The Biloxi Indians (also written Baluxa, Beluxi, Bilocchi, Bolixe, Paluxy, and many other names by European chroniclers) were Siouan speakers who were first recorded living near present Biloxi, in southern Mississippi. Since they were the southernmost speakers of the Sioux language and were surrounded by Muskhogean-speaking groups, it is believed that they migrated from the north at an earlier unknown date. The Biloxis were matrilineal. While they probably lived in tents in the North, a French observer reported that in Mississippi they lived in long houses with mud walls and bark roofs; they made pottery, baskets, wooden bowls, and bone and horn implements. About 1763 some of the Biloxis moved westward to western Louisiana. In 1828 there were twenty families on the east bank of the Neches River in what is now Angelina County, Texas, in the area of present Biloxi Creek. The Biloxis were never numerous. Their westward movements, like those of many migratory Gulf Coast groups in early historical times, are attributed to pressure from Europeans. Like the Alabama, Coushatta, and Caddoan tribes with which the Biloxis allied themselves in East Texas, the Biloxis were reputed to have "no pretensions to soil, and were on friendly terms with the people of the Republic." However, in 1836 the Biloxis appeared as associates of the Cherokees in the treaty of February 23 at Chief Bowl's village. In 1837 a committee report of the Texas Senate located the Biloxis and their allies together in the Nacogdoches and Liberty counties, estimating their strength at "150 warriors." When Albert Sidney Johnston and President Mirabeau B. Lamar declared war on the Cherokees and killed Bowl, the rout was easily extended to other East Texas tribes such as the Biloxis, many of whom were harried from Texas into Arkansas by July 25, 1839. In 1843, however, other Biloxis who had moved westward signed the treaty of September 29 with the Republic of Texas at Bird's Fort on the Trinity River. In 1846 Butler and Lewis found a Biloxi camp on Little River in Bell County. Other Biloxis moved farther west, and were encountered later as associates of the Seminoles as far west as Brackettville, Texas, and as far south as Nacimiento, Coahuila. Families and individuals also lived with the Choctaws and Creeks in Indian Territory and among the Alabama-Coushattas near Livingston, Texas.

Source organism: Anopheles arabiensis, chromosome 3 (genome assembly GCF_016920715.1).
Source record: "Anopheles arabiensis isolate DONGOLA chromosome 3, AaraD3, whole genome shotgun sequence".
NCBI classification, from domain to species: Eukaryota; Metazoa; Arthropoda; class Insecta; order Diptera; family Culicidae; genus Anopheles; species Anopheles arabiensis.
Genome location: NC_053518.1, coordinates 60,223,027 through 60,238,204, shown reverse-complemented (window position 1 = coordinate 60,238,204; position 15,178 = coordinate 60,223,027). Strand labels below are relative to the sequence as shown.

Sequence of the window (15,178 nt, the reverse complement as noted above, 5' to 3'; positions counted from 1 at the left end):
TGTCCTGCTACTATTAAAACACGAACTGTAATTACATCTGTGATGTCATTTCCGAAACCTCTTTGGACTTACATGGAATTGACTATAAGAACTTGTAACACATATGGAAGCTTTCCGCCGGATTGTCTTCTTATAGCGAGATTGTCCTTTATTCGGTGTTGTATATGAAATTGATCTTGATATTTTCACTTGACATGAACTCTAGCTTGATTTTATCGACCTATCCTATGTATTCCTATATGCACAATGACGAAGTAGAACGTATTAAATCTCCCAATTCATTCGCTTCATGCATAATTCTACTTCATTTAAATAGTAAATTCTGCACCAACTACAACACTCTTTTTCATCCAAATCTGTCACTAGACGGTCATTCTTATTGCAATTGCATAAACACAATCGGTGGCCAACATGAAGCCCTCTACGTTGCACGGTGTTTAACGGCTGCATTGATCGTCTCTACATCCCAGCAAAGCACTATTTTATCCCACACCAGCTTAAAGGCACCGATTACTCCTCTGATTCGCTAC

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Jean Louis Berlandier, Indians of Texas in 1830, ed. John C. Ewers and trans. Patricia Reading Leclerq (Washington:: Smithsonian, 1969). James O. Dorsey and John R. Swanton, A Dictionary of the Biloxi and Ofo Languages (Washington: Smithsonian Institution, Bureau of American Ethnology, 1912). Dianna Everett, The Texas Cherokees: A People between Two Fires, 1819–1840 (Norman: University of Oklahoma Press, 1990). M. R. Haas, "The Last Words of Biloxi," International Journal of American Linguistics 23 (1968). Frederick Webb Hodge, ed., Handbook of American Indians North of Mexico (2 vols., Washington: GPO, 1907, 1910; rpt., New York: Pageant, 1959). Anna Muckleroy, "The Indian Policy of the Republic of Texas," Southwestern Historical Quarterly 25–26 (April 1922-January 1923). Joseph Milton Nance, After San Jacinto: The Texas-Mexican Frontier, 1836–1841 (Austin: University of Texas Press, 1963).
The following, adapted from the Chicago Manual of Style, 15th edition, is the preferred citation for this entry.
Handbook of Texas Online,
accessed May 16, 2022,
Published by the Texas State Historical Association.
Original Publication Date:
Most Recent Revision Date:
June 17, 2020